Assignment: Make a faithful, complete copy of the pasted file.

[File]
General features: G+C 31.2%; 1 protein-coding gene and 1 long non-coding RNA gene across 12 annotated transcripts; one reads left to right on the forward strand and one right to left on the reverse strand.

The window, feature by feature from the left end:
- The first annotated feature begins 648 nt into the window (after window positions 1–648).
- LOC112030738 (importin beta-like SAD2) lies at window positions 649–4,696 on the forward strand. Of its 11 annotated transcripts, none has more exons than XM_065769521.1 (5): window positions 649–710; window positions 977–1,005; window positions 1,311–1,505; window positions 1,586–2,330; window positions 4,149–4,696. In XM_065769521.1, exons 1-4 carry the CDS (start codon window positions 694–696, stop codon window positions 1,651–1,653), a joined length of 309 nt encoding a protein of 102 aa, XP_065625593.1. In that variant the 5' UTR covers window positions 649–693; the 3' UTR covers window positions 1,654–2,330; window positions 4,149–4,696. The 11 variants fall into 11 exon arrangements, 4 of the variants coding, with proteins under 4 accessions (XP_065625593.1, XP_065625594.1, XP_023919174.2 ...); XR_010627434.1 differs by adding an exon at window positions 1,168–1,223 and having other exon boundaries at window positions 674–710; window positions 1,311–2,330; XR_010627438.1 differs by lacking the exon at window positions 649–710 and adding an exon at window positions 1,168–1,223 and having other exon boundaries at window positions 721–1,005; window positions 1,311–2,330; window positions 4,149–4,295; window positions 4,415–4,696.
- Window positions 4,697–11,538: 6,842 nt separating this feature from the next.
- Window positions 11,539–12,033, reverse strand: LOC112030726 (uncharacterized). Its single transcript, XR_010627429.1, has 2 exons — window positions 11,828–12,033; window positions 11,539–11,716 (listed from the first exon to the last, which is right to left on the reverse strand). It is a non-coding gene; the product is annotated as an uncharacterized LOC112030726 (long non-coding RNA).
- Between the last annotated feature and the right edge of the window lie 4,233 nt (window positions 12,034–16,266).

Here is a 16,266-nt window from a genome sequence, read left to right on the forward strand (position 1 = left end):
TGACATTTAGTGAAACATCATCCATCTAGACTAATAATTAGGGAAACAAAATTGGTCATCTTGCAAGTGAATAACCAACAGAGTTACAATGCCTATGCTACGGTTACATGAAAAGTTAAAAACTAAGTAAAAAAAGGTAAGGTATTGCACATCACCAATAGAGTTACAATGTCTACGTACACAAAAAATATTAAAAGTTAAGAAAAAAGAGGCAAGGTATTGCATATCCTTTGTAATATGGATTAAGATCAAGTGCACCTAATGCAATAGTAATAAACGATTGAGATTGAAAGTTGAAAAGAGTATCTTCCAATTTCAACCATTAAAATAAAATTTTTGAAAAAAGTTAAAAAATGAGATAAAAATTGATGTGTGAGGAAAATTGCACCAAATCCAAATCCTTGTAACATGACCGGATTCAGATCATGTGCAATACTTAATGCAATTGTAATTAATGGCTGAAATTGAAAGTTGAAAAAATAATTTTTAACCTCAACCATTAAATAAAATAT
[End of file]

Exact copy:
General features: G+C 31.2%; 1 protein-coding gene and 1 long non-coding RNA gene across 12 annotated transcripts; one reads left to right on the forward strand and one right to left on the reverse strand.

The window, feature by feature from the left end:
- The first annotated feature begins 648 nt into the window (after window positions 1–648).
- LOC112030738 (importin beta-like SAD2) lies at window positions 649–4,696 on the forward strand. Of its 11 annotated transcripts, none has more exons than XM_065769521.1 (5): window positions 649–710; window positions 977–1,005; window positions 1,311–1,505; window positions 1,586–2,330; window positions 4,149–4,696. In XM_065769521.1, exons 1-4 carry the CDS (start codon window positions 694–696, stop codon window positions 1,651–1,653), a joined length of 309 nt encoding a protein of 102 aa, XP_065625593.1. In that variant the 5' UTR covers window positions 649–693; the 3' UTR covers window positions 1,654–2,330; window positions 4,149–4,696. The 11 variants fall into 11 exon arrangements, 4 of the variants coding, with proteins under 4 accessions (XP_065625593.1, XP_065625594.1, XP_023919174.2 ...); XR_010627434.1 differs by adding an exon at window positions 1,168–1,223 and having other exon boundaries at window positions 674–710; window positions 1,311–2,330; XR_010627438.1 differs by lacking the exon at window positions 649–710 and adding an exon at window positions 1,168–1,223 and having other exon boundaries at window positions 721–1,005; window positions 1,311–2,330; window positions 4,149–4,295; window positions 4,415–4,696.
- Window positions 4,697–11,538: 6,842 nt separating this feature from the next.
- Window positions 11,539–12,033, reverse strand: LOC112030726 (uncharacterized). Its single transcript, XR_010627429.1, has 2 exons — window positions 11,828–12,033; window positions 11,539–11,716 (listed from the first exon to the last, which is right to left on the reverse strand). It is a non-coding gene; the product is annotated as an uncharacterized LOC112030726 (long non-coding RNA).
- Between the last annotated feature and the right edge of the window lie 4,233 nt (window positions 12,034–16,266).

Here is a 16,266-nt window from a genome sequence, read left to right on the forward strand (position 1 = left end):
TGACATTTAGTGAAACATCATCCATCTAGACTAATAATTAGGGAAACAAAATTGGTCATCTTGCAAGTGAATAACCAACAGAGTTACAATGCCTATGCTACGGTTACATGAAAAGTTAAAAACTAAGTAAAAAAAGGTAAGGTATTGCACATCACCAATAGAGTTACAATGTCTACGTACACAAAAAATATTAAAAGTTAAGAAAAAAGAGGCAAGGTATTGCATATCCTTTGTAATATGGATTAAGATCAAGTGCACCTAATGCAATAGTAATAAACGATTGAGATTGAAAGTTGAAAAGAGTATCTTCCAATTTCAACCATTAAAATAAAATTTTTGAAAAAAGTTAAAAAATGAGATAAAAATTGATGTGTGAGGAAAATTGCACCAAATCCAAATCCTTGTAACATGACCGGATTCAGATCATGTGCAATACTTAATGCAATTGTAATTAATGGCTGAAATTGAAAGTTGAAAAAATAATTTTTAACCTCAACCATTAAATAAAATAT